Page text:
Most people assume that playing poker is entirely based on chance, but in reality it is a game of skill. Many people think the stock market is like some big gambling hall. And to some, it probably is. The world of poker and investing often collide in many ways and I believe there’s a link because both require discipline, which is a long-term process for achieving financial and life goals.
It’s the ability to tally and make calculated decisions in your game or investment. There are many lessons and techniques that apply to both disciplines. By the end of the article you will learn a few skills from playing and learning poker which can help you become a better investor.
If you are regular poker players, you will notice that many good poker players fold a lot of hands. Although, that may sound boring but your success in poker is when you make money, not just win all the hands. It takes discipline and patience to wait for a playable hand and build on thickening your wallets. Likewise in investing, success is about accumulating your bankroll over long periods of time.
Investing blindly can cost you, so make sure there is a margin of profit before placing your bets. Be alert and wait for your favourable opportunity. “It is possible to make money— and a great deal of money—in the stock market. But it can’t be done overnight or by haphazard buying and selling. The big profits go to the intelligent, careful and patient investor, not to the reckless and overeager speculator.” ~ J Paul Getty
Good Poker players evaluate every possible outcome and prepare to counter each scenario in a specific manner. Making decisions on baseless information will always hurt your wallets. You will need to decipher the potential outcome with the right information so you can reap from the winnings in the long run. To do that, players need to have a good understanding of math, probabilities, and learn to predict outcomes, which is very close to what investors are doing.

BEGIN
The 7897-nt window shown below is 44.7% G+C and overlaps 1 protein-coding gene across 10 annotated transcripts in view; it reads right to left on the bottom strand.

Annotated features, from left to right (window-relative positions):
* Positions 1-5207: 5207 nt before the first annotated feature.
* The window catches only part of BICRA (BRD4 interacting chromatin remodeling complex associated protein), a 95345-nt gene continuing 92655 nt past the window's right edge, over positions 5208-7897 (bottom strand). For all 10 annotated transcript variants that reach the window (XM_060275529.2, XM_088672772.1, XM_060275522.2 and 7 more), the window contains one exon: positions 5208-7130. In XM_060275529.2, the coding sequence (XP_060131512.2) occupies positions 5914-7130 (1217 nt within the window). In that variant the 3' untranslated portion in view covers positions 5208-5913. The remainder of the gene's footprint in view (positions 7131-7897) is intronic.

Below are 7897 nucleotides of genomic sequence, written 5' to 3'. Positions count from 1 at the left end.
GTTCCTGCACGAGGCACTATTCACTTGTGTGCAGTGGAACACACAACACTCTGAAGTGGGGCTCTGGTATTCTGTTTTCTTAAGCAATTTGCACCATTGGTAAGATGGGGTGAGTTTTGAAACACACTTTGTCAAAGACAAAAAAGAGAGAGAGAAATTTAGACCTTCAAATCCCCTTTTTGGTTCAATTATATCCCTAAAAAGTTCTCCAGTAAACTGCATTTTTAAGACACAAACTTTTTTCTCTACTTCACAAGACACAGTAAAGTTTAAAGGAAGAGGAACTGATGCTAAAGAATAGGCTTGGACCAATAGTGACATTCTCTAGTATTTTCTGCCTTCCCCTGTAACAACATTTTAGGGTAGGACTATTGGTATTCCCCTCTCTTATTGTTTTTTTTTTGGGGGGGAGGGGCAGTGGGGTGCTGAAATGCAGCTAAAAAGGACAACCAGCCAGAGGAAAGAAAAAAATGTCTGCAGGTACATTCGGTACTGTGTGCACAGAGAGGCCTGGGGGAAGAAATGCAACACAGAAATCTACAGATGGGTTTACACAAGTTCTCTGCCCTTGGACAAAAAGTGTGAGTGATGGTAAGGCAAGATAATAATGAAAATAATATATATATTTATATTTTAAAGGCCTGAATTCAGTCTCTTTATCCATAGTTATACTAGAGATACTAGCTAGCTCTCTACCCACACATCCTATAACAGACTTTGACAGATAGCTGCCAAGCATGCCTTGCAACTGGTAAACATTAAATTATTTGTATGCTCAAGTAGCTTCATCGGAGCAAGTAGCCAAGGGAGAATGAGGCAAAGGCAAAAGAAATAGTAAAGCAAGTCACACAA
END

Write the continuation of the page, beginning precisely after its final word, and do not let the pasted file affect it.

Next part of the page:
“Life, like poker, has an element of risk. It shouldn’t be avoided. It should be faced.” ~ Edward Norton
If you learn poker, play it seriously, with the right strategy, you will be making better decisions than your opponents most of the time. However, that does not guarantee the win every time you sit down at the table. Losing your cool in poker often leads to irrational play. Likewise, investors who let emotions interfere with good strategy also make bad decisions. If it turns out that you can’t control yourself, usually by making stupid plays or decisions and losing a lot. It’s important that you leave for the night and come back with a fresh mind.
“Going on tilt is not ‘mixing up your play.” ~ Steve Badger
Understanding human behaviour is one of the most important aspects of poker. Every move you make at the felts, after the cards are dealt, is constantly noticed by your opponent who is trying to determine your hand. In investments, when the market is up, people feel good and invest big. While when it’s bad, they are often frightened to sell or let go. Understanding human nature means understanding your own behaviour as well as others. Such as staying in a bad hand or a bad investment out of hope—and not because the mathematical probabilities tell us it’s the right thing to do.
“The commonest mistake in history is underestimating your opponent; happens at the poker table all the time.” ~ General David Shoup
So if you’re looking to improve your investing skills, then playing more poker may be an unexpected way to do it or vice versa. I hope these traits can prove to be useful in many areas of your life, including investing and in the wise words of the legend Doyle Brunson, “May the flop be with you.”
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